OK, the research has been executed but you are not finished. Now what? You need to act on these insights. The goal is to make research expenditures an investment in the business, not just a line-item cost. It is about ROI, something the CEO will be in tune with, possibly making them more likely to fund future research.

Here is the post-research activity checklist:

  • Identify the top three to five issues that cut across customers. It could be delivery, lack of responsiveness or that the company is difficult to do business with. Make sure they are root-cause issues and are important to these customers.
  • Share the findings with employees. “Here is what we heard and here is what we are going to do.” Every employee, as well as key vendors, should know the situation and your game plan. Obviously, for key vendors like ad agencies there should be a non-disclosure agreement in place.
  • Craft initiatives that address these high-priority issues. How will these actions delight your customers?
  • Select the three to five most important attributes identified by your customers. Don’t just meet the competition on these criteria. Blow them away. Leave them in the dust.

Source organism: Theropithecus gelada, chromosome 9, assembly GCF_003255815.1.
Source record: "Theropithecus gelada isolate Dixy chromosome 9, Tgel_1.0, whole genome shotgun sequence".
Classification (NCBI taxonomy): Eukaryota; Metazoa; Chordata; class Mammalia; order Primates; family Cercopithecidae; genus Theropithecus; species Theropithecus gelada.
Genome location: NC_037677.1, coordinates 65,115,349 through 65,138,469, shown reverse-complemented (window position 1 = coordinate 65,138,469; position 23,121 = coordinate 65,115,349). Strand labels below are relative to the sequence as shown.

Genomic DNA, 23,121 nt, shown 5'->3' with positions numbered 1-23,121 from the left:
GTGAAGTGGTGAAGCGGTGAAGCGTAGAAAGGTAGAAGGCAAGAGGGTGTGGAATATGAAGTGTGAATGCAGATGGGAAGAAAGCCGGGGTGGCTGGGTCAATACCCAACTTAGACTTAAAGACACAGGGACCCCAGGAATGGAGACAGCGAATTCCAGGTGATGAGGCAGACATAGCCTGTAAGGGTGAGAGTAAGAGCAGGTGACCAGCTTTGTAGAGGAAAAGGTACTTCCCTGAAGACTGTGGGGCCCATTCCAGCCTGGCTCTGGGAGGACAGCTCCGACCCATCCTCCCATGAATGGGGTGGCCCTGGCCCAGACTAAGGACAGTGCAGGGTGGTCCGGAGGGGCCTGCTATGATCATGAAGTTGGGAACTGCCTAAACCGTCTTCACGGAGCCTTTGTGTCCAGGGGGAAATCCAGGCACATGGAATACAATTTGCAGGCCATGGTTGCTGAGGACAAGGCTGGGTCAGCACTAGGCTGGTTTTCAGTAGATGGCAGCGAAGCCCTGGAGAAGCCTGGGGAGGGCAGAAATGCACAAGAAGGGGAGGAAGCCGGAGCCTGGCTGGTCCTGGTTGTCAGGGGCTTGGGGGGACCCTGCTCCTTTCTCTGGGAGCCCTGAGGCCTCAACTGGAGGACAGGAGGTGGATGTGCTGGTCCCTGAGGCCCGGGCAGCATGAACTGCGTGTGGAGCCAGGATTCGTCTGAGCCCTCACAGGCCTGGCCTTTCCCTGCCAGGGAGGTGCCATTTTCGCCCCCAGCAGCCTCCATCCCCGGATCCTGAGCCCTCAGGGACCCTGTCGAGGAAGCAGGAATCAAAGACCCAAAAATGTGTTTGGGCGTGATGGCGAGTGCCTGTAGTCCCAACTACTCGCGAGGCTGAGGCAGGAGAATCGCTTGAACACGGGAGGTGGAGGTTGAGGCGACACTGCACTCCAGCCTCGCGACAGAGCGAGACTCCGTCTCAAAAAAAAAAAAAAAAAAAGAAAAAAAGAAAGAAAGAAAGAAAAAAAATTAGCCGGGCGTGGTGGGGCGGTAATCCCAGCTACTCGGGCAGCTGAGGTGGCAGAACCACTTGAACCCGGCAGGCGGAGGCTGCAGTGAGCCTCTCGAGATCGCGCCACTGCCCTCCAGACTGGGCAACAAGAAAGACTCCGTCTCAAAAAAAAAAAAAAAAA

• Assign each initiative to a senior-level manager for sponsorship. Someone needs to be accountable as well as allocate resources to get the work done.
  • Address the silo issue. The goal is designing processes around the needs of the customer. This is where top leadership needs to enforce the policy that all departments must work together to service the customer.
  • Each large account may require specific initiatives in addition to the top three to five identified earlier. Again, the goal is to make them raving fans. This step is often ignored by companies.
  • Hand out customer transcripts to the salespeople of their assigned accounts. They should carefully review these documented conversations. Tell the reps what the company is doing about it. Train the salespeople to learn to take criticism. We have seen role-playing with professional actors be very helpful. The last thing you want is a defensive rep verbally attacking a customer (which we have seen happen).
  • Close the feedback loop. This is not a one-and-done process. Go back to each customer. Here is what we heard. Are we missing anything? What else would you like us to do to make you a raving fan? Here is what we are going to do. We are going to implement the following programs. We will visit you every quarter, to assess our progress jointly.